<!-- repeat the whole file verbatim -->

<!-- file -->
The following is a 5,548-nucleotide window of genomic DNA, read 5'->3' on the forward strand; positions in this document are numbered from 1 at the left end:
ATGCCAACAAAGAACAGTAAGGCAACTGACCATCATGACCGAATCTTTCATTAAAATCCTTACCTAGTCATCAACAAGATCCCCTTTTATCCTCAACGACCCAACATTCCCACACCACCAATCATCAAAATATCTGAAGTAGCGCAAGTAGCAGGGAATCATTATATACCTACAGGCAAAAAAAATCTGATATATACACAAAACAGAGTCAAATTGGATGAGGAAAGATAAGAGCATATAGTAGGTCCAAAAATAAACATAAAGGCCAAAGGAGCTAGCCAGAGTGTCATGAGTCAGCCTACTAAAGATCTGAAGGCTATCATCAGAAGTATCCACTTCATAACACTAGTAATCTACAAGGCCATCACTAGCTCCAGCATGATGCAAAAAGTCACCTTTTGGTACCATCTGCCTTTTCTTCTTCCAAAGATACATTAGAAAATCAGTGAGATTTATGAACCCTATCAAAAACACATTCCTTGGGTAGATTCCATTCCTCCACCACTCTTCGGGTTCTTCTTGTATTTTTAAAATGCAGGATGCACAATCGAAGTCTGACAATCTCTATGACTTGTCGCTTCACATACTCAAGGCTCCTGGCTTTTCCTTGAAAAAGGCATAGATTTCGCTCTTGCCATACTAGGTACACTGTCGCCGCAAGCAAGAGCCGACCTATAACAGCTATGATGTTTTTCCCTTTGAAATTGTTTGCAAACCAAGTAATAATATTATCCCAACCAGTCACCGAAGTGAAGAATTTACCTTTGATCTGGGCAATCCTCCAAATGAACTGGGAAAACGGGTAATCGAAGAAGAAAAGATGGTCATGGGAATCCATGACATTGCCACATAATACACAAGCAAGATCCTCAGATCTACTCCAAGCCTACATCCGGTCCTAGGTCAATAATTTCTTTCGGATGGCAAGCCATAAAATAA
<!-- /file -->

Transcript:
The following is a 5,548-nucleotide window of genomic DNA, read 5'->3' on the forward strand; positions in this document are numbered from 1 at the left end:
ATGCCAACAAAGAACAGTAAGGCAACTGACCATCATGACCGAATCTTTCATTAAAATCCTTACCTAGTCATCAACAAGATCCCCTTTTATCCTCAACGACCCAACATTCCCACACCACCAATCATCAAAATATCTGAAGTAGCGCAAGTAGCAGGGAATCATTATATACCTACAGGCAAAAAAAATCTGATATATACACAAAACAGAGTCAAATTGGATGAGGAAAGATAAGAGCATATAGTAGGTCCAAAAATAAACATAAAGGCCAAAGGAGCTAGCCAGAGTGTCATGAGTCAGCCTACTAAAGATCTGAAGGCTATCATCAGAAGTATCCACTTCATAACACTAGTAATCTACAAGGCCATCACTAGCTCCAGCATGATGCAAAAAGTCACCTTTTGGTACCATCTGCCTTTTCTTCTTCCAAAGATACATTAGAAAATCAGTGAGATTTATGAACCCTATCAAAAACACATTCCTTGGGTAGATTCCATTCCTCCACCACTCTTCGGGTTCTTCTTGTATTTTTAAAATGCAGGATGCACAATCGAAGTCTGACAATCTCTATGACTTGTCGCTTCACATACTCAAGGCTCCTGGCTTTTCCTTGAAAAAGGCATAGATTTCGCTCTTGCCATACTAGGTACACTGTCGCCGCAAGCAAGAGCCGACCTATAACAGCTATGATGTTTTTCCCTTTGAAATTGTTTGCAAACCAAGTAATAATATTATCCCAACCAGTCACCGAAGTGAAGAATTTACCTTTGATCTGGGCAATCCTCCAAATGAACTGGGAAAACGGGTAATCGAAGAAGAAAAGATGGTCATGGGAATCCATGACATTGCCACATAATACACAAGCAAGATCCTCAGATCTACTCCAAGCCTACATCCGGTCCTAGGTCAATAATTTCTTTCGGATGGCAAGCCATAAAATAA